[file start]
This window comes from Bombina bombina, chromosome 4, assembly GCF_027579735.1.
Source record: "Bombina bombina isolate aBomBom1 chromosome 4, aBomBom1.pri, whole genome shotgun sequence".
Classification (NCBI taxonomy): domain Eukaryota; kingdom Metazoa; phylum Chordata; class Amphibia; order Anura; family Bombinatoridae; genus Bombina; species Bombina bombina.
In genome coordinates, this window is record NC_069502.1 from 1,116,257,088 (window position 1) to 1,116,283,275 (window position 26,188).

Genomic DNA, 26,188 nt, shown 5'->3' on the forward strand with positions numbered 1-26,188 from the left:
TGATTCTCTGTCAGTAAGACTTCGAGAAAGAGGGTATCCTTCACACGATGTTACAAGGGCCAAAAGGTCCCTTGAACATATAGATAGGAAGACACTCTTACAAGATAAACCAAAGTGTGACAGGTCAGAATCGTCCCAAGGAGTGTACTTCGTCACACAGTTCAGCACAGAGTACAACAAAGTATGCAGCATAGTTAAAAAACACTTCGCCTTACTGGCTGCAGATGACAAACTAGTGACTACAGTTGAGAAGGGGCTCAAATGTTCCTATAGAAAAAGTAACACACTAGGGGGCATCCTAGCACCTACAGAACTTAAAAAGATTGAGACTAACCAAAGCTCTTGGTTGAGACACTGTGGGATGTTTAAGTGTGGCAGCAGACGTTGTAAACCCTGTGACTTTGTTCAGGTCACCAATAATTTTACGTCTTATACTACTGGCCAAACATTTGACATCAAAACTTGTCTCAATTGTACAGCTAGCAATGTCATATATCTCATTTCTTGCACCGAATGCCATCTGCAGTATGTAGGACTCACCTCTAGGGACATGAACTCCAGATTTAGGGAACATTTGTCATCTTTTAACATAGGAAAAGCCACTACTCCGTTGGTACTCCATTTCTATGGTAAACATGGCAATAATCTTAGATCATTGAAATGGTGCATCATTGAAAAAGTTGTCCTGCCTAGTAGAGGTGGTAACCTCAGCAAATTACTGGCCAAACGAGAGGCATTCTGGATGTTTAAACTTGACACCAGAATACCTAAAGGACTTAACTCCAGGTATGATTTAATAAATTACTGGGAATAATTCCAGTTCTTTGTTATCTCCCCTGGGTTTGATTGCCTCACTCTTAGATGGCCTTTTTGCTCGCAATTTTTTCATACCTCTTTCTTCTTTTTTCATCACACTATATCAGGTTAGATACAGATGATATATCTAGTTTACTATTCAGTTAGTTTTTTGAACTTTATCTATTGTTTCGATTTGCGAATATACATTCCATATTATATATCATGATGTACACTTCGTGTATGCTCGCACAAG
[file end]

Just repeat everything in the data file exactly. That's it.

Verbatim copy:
This window comes from Bombina bombina, chromosome 4, assembly GCF_027579735.1.
Source record: "Bombina bombina isolate aBomBom1 chromosome 4, aBomBom1.pri, whole genome shotgun sequence".
Classification (NCBI taxonomy): domain Eukaryota; kingdom Metazoa; phylum Chordata; class Amphibia; order Anura; family Bombinatoridae; genus Bombina; species Bombina bombina.
In genome coordinates, this window is record NC_069502.1 from 1,116,257,088 (window position 1) to 1,116,283,275 (window position 26,188).

Genomic DNA, 26,188 nt, shown 5'->3' on the forward strand with positions numbered 1-26,188 from the left:
TGATTCTCTGTCAGTAAGACTTCGAGAAAGAGGGTATCCTTCACACGATGTTACAAGGGCCAAAAGGTCCCTTGAACATATAGATAGGAAGACACTCTTACAAGATAAACCAAAGTGTGACAGGTCAGAATCGTCCCAAGGAGTGTACTTCGTCACACAGTTCAGCACAGAGTACAACAAAGTATGCAGCATAGTTAAAAAACACTTCGCCTTACTGGCTGCAGATGACAAACTAGTGACTACAGTTGAGAAGGGGCTCAAATGTTCCTATAGAAAAAGTAACACACTAGGGGGCATCCTAGCACCTACAGAACTTAAAAAGATTGAGACTAACCAAAGCTCTTGGTTGAGACACTGTGGGATGTTTAAGTGTGGCAGCAGACGTTGTAAACCCTGTGACTTTGTTCAGGTCACCAATAATTTTACGTCTTATACTACTGGCCAAACATTTGACATCAAAACTTGTCTCAATTGTACAGCTAGCAATGTCATATATCTCATTTCTTGCACCGAATGCCATCTGCAGTATGTAGGACTCACCTCTAGGGACATGAACTCCAGATTTAGGGAACATTTGTCATCTTTTAACATAGGAAAAGCCACTACTCCGTTGGTACTCCATTTCTATGGTAAACATGGCAATAATCTTAGATCATTGAAATGGTGCATCATTGAAAAAGTTGTCCTGCCTAGTAGAGGTGGTAACCTCAGCAAATTACTGGCCAAACGAGAGGCATTCTGGATGTTTAAACTTGACACCAGAATACCTAAAGGACTTAACTCCAGGTATGATTTAATAAATTACTGGGAATAATTCCAGTTCTTTGTTATCTCCCCTGGGTTTGATTGCCTCACTCTTAGATGGCCTTTTTGCTCGCAATTTTTTCATACCTCTTTCTTCTTTTTTCATCACACTATATCAGGTTAGATACAGATGATATATCTAGTTTACTATTCAGTTAGTTTTTTGAACTTTATCTATTGTTTCGATTTGCGAATATACATTCCATATTATATATCATGATGTACACTTCGTGTATGCTCGCACAAG